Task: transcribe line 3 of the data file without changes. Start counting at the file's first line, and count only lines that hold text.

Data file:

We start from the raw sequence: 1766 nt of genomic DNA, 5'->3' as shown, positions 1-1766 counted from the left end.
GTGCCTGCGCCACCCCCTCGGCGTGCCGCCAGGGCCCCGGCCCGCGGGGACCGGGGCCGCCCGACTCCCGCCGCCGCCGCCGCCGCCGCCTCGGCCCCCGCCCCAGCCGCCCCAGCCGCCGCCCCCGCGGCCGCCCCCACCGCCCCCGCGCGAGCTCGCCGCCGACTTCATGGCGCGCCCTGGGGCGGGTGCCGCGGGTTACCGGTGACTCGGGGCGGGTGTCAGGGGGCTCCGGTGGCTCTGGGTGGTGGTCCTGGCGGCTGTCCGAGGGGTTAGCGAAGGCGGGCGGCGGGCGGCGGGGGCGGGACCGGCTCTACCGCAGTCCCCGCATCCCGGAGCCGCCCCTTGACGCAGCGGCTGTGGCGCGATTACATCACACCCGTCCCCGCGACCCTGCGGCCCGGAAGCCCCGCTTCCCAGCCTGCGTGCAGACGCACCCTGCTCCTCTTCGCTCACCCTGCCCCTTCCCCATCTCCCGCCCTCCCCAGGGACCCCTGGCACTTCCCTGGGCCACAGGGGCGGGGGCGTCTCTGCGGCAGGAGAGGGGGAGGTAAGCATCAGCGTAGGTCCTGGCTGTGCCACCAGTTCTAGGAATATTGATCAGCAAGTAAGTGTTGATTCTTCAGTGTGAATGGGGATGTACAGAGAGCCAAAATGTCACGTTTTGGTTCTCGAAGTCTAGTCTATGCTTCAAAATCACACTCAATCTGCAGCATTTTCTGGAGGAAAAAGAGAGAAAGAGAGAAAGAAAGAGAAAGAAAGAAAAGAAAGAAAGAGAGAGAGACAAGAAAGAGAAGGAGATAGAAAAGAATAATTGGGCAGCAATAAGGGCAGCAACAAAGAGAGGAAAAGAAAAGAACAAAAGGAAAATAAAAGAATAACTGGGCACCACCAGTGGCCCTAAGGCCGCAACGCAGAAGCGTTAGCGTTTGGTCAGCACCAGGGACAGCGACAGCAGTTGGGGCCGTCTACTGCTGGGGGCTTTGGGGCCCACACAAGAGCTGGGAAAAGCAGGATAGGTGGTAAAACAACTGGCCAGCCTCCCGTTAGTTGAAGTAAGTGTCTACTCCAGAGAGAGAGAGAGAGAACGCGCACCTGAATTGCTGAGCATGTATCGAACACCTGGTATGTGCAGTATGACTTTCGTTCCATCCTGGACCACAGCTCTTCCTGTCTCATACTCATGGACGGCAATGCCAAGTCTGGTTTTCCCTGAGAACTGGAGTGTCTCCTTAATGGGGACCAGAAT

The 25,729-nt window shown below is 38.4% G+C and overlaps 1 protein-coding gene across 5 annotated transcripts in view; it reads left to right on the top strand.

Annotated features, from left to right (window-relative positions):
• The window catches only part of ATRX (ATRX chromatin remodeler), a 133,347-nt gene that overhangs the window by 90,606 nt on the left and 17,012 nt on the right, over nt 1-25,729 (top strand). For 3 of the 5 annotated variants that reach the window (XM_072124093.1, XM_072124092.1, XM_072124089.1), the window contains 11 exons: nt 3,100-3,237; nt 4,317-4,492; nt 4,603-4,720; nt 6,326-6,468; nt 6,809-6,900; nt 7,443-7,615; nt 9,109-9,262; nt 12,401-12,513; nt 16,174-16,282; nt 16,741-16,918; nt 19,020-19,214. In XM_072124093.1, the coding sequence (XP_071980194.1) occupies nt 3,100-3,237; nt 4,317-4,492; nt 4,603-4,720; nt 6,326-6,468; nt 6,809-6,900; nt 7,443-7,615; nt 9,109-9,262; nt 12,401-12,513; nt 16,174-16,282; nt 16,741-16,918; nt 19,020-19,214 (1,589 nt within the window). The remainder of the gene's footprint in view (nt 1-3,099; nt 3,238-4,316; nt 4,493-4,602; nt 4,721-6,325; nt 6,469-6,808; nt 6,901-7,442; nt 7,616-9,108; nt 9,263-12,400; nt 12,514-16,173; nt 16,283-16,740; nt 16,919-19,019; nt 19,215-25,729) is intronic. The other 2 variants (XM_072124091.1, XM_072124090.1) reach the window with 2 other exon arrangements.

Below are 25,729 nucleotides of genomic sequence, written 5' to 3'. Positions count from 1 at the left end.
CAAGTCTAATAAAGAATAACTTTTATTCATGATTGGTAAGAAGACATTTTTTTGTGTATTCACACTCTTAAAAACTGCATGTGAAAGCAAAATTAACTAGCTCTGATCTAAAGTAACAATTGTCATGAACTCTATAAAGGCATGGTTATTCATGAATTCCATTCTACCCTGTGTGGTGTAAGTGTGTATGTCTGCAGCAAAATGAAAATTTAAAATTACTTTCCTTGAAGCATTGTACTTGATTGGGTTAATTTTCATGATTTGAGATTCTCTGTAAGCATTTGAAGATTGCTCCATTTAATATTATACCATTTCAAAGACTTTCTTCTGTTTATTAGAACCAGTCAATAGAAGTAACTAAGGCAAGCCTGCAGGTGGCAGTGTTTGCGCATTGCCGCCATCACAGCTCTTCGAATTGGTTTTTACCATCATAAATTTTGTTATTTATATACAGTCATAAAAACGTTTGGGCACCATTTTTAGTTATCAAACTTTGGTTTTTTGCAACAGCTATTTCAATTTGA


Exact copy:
The 25,729-nt window shown below is 38.4% G+C and overlaps 1 protein-coding gene across 5 annotated transcripts in view; it reads left to right on the top strand.